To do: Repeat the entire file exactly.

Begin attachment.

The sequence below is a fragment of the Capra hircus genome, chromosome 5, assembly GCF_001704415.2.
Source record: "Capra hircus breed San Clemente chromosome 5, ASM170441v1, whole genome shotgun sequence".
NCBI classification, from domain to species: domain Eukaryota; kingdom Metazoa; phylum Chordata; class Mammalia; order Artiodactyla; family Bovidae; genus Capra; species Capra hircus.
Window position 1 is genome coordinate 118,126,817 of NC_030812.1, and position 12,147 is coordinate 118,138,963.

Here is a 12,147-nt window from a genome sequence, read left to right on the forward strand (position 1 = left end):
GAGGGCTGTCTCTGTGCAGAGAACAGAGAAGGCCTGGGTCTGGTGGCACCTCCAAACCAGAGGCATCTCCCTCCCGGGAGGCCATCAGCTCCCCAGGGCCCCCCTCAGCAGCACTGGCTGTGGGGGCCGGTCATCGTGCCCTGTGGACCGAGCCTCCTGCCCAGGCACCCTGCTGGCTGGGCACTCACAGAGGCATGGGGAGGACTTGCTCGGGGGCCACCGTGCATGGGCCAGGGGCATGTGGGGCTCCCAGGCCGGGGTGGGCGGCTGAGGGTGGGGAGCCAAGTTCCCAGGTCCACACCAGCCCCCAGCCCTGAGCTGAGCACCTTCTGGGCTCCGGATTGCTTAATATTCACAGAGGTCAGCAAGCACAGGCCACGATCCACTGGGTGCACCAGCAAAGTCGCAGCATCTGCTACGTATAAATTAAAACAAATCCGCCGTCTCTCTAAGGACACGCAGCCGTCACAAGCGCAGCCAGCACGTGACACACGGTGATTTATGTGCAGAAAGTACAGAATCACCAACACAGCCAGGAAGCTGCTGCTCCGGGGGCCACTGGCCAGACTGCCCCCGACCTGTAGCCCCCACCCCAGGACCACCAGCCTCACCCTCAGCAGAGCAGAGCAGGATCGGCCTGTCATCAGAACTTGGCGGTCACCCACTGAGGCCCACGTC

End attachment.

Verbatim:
The sequence below is a fragment of the Capra hircus genome, chromosome 5, assembly GCF_001704415.2.
Source record: "Capra hircus breed San Clemente chromosome 5, ASM170441v1, whole genome shotgun sequence".
NCBI classification, from domain to species: domain Eukaryota; kingdom Metazoa; phylum Chordata; class Mammalia; order Artiodactyla; family Bovidae; genus Capra; species Capra hircus.
Window position 1 is genome coordinate 118,126,817 of NC_030812.1, and position 12,147 is coordinate 118,138,963.

Here is a 12,147-nt window from a genome sequence, read left to right on the forward strand (position 1 = left end):
GAGGGCTGTCTCTGTGCAGAGAACAGAGAAGGCCTGGGTCTGGTGGCACCTCCAAACCAGAGGCATCTCCCTCCCGGGAGGCCATCAGCTCCCCAGGGCCCCCCTCAGCAGCACTGGCTGTGGGGGCCGGTCATCGTGCCCTGTGGACCGAGCCTCCTGCCCAGGCACCCTGCTGGCTGGGCACTCACAGAGGCATGGGGAGGACTTGCTCGGGGGCCACCGTGCATGGGCCAGGGGCATGTGGGGCTCCCAGGCCGGGGTGGGCGGCTGAGGGTGGGGAGCCAAGTTCCCAGGTCCACACCAGCCCCCAGCCCTGAGCTGAGCACCTTCTGGGCTCCGGATTGCTTAATATTCACAGAGGTCAGCAAGCACAGGCCACGATCCACTGGGTGCACCAGCAAAGTCGCAGCATCTGCTACGTATAAATTAAAACAAATCCGCCGTCTCTCTAAGGACACGCAGCCGTCACAAGCGCAGCCAGCACGTGACACACGGTGATTTATGTGCAGAAAGTACAGAATCACCAACACAGCCAGGAAGCTGCTGCTCCGGGGGCCACTGGCCAGACTGCCCCCGACCTGTAGCCCCCACCCCAGGACCACCAGCCTCACCCTCAGCAGAGCAGAGCAGGATCGGCCTGTCATCAGAACTTGGCGGTCACCCACTGAGGCCCACGTC